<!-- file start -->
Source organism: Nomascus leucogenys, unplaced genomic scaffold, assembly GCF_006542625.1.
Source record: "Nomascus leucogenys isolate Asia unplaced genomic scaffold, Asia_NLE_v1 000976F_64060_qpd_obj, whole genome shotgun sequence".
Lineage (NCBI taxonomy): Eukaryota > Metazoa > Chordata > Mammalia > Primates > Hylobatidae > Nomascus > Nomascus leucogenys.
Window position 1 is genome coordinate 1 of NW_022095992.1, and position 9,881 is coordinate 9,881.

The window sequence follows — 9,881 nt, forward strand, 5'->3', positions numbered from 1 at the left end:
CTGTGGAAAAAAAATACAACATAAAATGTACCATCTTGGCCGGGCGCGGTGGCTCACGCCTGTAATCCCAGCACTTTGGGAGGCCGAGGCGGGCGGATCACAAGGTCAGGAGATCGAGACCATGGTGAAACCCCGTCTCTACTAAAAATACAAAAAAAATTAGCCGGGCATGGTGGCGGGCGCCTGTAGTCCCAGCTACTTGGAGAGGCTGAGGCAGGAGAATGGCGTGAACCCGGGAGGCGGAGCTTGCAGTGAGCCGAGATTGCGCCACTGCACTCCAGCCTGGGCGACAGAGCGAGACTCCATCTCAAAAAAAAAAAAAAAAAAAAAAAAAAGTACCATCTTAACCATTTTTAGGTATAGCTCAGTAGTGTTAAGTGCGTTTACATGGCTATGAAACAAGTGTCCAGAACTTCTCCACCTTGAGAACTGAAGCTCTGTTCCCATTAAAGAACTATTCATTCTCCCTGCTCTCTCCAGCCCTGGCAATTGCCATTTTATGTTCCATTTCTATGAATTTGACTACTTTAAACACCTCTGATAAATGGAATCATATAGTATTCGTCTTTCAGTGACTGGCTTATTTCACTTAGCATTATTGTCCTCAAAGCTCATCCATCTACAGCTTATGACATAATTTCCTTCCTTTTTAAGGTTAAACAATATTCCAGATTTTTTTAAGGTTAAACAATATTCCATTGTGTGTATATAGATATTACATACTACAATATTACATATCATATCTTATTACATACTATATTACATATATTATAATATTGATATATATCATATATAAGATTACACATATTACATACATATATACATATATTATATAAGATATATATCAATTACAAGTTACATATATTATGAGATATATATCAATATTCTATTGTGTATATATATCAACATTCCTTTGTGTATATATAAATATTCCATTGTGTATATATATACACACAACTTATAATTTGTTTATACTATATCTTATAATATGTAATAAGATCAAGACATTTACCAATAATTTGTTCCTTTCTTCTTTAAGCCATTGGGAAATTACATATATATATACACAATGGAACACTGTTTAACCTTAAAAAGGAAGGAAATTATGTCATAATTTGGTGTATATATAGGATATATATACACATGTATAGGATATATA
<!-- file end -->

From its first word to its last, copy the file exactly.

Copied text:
Source organism: Nomascus leucogenys, unplaced genomic scaffold, assembly GCF_006542625.1.
Source record: "Nomascus leucogenys isolate Asia unplaced genomic scaffold, Asia_NLE_v1 000976F_64060_qpd_obj, whole genome shotgun sequence".
Lineage (NCBI taxonomy): Eukaryota > Metazoa > Chordata > Mammalia > Primates > Hylobatidae > Nomascus > Nomascus leucogenys.
Window position 1 is genome coordinate 1 of NW_022095992.1, and position 9,881 is coordinate 9,881.

The window sequence follows — 9,881 nt, forward strand, 5'->3', positions numbered from 1 at the left end:
CTGTGGAAAAAAAATACAACATAAAATGTACCATCTTGGCCGGGCGCGGTGGCTCACGCCTGTAATCCCAGCACTTTGGGAGGCCGAGGCGGGCGGATCACAAGGTCAGGAGATCGAGACCATGGTGAAACCCCGTCTCTACTAAAAATACAAAAAAAATTAGCCGGGCATGGTGGCGGGCGCCTGTAGTCCCAGCTACTTGGAGAGGCTGAGGCAGGAGAATGGCGTGAACCCGGGAGGCGGAGCTTGCAGTGAGCCGAGATTGCGCCACTGCACTCCAGCCTGGGCGACAGAGCGAGACTCCATCTCAAAAAAAAAAAAAAAAAAAAAAAAAAGTACCATCTTAACCATTTTTAGGTATAGCTCAGTAGTGTTAAGTGCGTTTACATGGCTATGAAACAAGTGTCCAGAACTTCTCCACCTTGAGAACTGAAGCTCTGTTCCCATTAAAGAACTATTCATTCTCCCTGCTCTCTCCAGCCCTGGCAATTGCCATTTTATGTTCCATTTCTATGAATTTGACTACTTTAAACACCTCTGATAAATGGAATCATATAGTATTCGTCTTTCAGTGACTGGCTTATTTCACTTAGCATTATTGTCCTCAAAGCTCATCCATCTACAGCTTATGACATAATTTCCTTCCTTTTTAAGGTTAAACAATATTCCAGATTTTTTTAAGGTTAAACAATATTCCATTGTGTGTATATAGATATTACATACTACAATATTACATATCATATCTTATTACATACTATATTACATATATTATAATATTGATATATATCATATATAAGATTACACATATTACATACATATATACATATATTATATAAGATATATATCAATTACAAGTTACATATATTATGAGATATATATCAATATTCTATTGTGTATATATATCAACATTCCTTTGTGTATATATAAATATTCCATTGTGTATATATATACACACAACTTATAATTTGTTTATACTATATCTTATAATATGTAATAAGATCAAGACATTTACCAATAATTTGTTCCTTTCTTCTTTAAGCCATTGGGAAATTACATATATATATACACAATGGAACACTGTTTAACCTTAAAAAGGAAGGAAATTATGTCATAATTTGGTGTATATATAGGATATATATACACATGTATAGGATATATA